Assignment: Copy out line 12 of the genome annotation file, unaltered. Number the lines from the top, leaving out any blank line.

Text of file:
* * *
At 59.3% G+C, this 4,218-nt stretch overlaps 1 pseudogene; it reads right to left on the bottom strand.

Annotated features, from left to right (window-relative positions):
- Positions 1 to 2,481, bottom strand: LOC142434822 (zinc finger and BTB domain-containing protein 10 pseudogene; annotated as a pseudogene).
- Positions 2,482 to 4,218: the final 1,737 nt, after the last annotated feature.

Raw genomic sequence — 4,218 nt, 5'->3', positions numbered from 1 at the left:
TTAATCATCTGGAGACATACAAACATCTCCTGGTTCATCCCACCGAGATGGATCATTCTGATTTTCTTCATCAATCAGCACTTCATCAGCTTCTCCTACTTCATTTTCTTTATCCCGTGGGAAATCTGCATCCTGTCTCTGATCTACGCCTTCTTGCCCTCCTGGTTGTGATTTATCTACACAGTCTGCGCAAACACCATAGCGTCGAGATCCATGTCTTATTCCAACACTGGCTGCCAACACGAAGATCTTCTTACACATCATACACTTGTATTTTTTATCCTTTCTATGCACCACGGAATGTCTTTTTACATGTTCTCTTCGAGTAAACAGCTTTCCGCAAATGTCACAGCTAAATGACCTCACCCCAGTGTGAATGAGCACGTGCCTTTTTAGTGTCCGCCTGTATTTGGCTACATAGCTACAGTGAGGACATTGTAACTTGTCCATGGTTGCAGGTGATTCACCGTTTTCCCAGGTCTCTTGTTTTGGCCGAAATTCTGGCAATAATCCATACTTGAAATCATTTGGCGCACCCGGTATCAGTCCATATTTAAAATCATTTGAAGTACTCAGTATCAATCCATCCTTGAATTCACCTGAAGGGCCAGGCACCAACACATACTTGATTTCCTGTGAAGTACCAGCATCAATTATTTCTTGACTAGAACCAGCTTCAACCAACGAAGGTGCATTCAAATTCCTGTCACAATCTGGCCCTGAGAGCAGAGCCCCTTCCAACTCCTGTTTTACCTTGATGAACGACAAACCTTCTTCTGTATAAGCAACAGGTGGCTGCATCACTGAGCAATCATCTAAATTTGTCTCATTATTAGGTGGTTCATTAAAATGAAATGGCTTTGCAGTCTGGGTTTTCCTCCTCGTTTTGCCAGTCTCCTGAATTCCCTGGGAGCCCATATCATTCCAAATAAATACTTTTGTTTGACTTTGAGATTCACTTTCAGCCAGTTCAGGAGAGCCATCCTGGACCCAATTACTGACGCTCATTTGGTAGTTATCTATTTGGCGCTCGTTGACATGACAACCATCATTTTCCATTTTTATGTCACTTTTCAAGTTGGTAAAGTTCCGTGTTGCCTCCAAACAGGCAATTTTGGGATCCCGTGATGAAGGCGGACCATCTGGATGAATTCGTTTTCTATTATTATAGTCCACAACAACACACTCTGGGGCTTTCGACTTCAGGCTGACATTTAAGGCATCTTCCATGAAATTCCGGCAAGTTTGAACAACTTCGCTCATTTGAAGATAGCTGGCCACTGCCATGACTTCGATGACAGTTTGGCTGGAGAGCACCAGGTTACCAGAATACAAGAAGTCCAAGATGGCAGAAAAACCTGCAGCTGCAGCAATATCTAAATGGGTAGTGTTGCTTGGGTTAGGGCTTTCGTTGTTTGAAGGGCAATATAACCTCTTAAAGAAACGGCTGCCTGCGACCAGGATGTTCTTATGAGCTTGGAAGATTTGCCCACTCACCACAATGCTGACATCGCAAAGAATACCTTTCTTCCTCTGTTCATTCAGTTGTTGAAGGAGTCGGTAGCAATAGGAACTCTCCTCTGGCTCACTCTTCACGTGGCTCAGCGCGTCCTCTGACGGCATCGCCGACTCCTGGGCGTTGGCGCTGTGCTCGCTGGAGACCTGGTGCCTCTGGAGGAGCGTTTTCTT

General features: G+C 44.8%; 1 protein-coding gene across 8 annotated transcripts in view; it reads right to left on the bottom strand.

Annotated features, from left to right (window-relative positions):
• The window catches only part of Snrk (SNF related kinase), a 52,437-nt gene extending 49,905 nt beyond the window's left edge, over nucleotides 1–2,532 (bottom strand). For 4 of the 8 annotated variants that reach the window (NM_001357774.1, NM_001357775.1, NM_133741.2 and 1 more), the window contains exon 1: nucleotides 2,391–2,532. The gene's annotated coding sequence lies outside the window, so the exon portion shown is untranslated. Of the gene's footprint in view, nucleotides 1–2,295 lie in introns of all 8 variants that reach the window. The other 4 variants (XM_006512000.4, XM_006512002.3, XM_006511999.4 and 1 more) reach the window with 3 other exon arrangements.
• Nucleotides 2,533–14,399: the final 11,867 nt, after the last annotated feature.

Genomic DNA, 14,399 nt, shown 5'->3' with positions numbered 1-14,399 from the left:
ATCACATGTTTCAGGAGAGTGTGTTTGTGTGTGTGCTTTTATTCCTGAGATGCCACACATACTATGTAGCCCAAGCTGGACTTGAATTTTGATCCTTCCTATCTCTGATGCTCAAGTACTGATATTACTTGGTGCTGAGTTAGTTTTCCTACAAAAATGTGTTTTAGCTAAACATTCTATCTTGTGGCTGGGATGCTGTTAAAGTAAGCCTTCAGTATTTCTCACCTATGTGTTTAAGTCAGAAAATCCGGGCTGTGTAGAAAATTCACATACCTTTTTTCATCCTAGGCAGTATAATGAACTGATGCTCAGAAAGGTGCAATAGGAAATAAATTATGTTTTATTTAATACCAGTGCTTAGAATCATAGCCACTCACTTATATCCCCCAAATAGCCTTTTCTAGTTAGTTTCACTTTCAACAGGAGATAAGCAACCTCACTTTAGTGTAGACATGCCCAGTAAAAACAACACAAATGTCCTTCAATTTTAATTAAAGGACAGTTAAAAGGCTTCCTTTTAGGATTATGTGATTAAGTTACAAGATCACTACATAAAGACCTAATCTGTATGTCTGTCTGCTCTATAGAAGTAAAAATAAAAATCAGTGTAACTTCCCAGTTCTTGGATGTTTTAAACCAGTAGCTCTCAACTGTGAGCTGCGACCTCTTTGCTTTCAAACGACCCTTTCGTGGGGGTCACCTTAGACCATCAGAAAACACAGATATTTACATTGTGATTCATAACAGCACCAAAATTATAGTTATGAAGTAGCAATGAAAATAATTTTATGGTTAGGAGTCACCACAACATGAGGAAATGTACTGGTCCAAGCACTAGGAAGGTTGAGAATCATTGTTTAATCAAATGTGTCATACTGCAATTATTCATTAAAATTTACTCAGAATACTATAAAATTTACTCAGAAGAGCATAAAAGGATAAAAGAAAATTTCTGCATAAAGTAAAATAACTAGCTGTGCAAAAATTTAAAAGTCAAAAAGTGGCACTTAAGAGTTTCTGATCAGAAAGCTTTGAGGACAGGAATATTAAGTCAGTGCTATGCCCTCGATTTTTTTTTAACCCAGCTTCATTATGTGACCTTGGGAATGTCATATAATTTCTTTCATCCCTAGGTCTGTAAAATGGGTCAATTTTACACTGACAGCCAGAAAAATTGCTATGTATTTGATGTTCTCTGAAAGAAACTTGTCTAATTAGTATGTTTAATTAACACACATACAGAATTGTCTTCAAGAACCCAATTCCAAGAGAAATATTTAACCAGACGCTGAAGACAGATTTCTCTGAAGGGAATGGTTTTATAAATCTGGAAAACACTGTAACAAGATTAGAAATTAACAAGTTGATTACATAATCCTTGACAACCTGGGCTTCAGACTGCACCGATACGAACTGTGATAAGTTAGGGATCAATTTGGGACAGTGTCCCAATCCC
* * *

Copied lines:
ATCACATGTTTCAGGAGAGTGTGTTTGTGTGTGTGCTTTTATTCCTGAGATGCCACACATACTATGTAGCCCAAGCTGGACTTGAATTTTGATCCTTCCTATCTCTGATGCTCAAGTACTGATATTACTTGGTGCTGAGTTAGTTTTCCTACAAAAATGTGTTTTAGCTAAACATTCTATCTTGTGGCTGGGATGCTGTTAAAGTAAGCCTTCAGTATTTCTCACCTATGTGTTTAAGTCAGAAAATCCGGGCTGTGTAGAAAATTCACATACCTTTTTTCATCCTAGGCAGTATAATGAACTGATGCTCAGAAAGGTGCAATAGGAAATAAATTATGTTTTATTTAATACCAGTGCTTAGAATCATAGCCACTCACTTATATCCCCCAAATAGCCTTTTCTAGTTAGTTTCACTTTCAACAGGAGATAAGCAACCTCACTTTAGTGTAGACATGCCCAGTAAAAACAACACAAATGTCCTTCAATTTTAATTAAAGGACAGTTAAAAGGCTTCCTTTTAGGATTATGTGATTAAGTTACAAGATCACTACATAAAGACCTAATCTGTATGTCTGTCTGCTCTATAGAAGTAAAAATAAAAATCAGTGTAACTTCCCAGTTCTTGGATGTTTTAAACCAGTAGCTCTCAACTGTGAGCTGCGACCTCTTTGCTTTCAAACGACCCTTTCGTGGGGGTCACCTTAGACCATCAGAAAACACAGATATTTACATTGTGATTCATAACAGCACCAAAATTATAGTTATGAAGTAGCAATGAAAATAATTTTATGGTTAGGAGTCACCACAACATGAGGAAATGTACTGGTCCAAGCACTAGGAAGGTTGAGAATCATTGTTTAATCAAATGTGTCATACTGCAATTATTCATTAAAATTTACTCAGAATACTATAAAATTTACTCAGAAGAGCATAAAAGGATAAAAGAAAATTTCTGCATAAAGTAAAATAACTAGCTGTGCAAAAATTTAAAAGTCAAAAAGTGGCACTTAAGAGTTTCTGATCAGAAAGCTTTGAGGACAGGAATATTAAGTCAGTGCTATGCCCTCGATTTTTTTTTAACCCAGCTTCATTATGTGACCTTGGGAATGTCATATAATTTCTTTCATCCCTAGGTCTGTAAAATGGGTCAATTTTACACTGACAGCCAGAAAAATTGCTATGTATTTGATGTTCTCTGAAAGAAACTTGTCTAATTAGTATGTTTAATTAACACACATACAGAATTGTCTTCAAGAACCCAATTCCAAGAGAAATATTTAACCAGACGCTGAAGACAGATTTCTCTGAAGGGAATGGTTTTATAAATCTGGAAAACACTGTAACAAGATTAGAAATTAACAAGTTGATTACATAATCCTTGACAACCTGGGCTTCAGACTGCACCGATACGAACTGTGATAAGTTAGGGATCAATTTGGGACAGTGTCCCAATCCC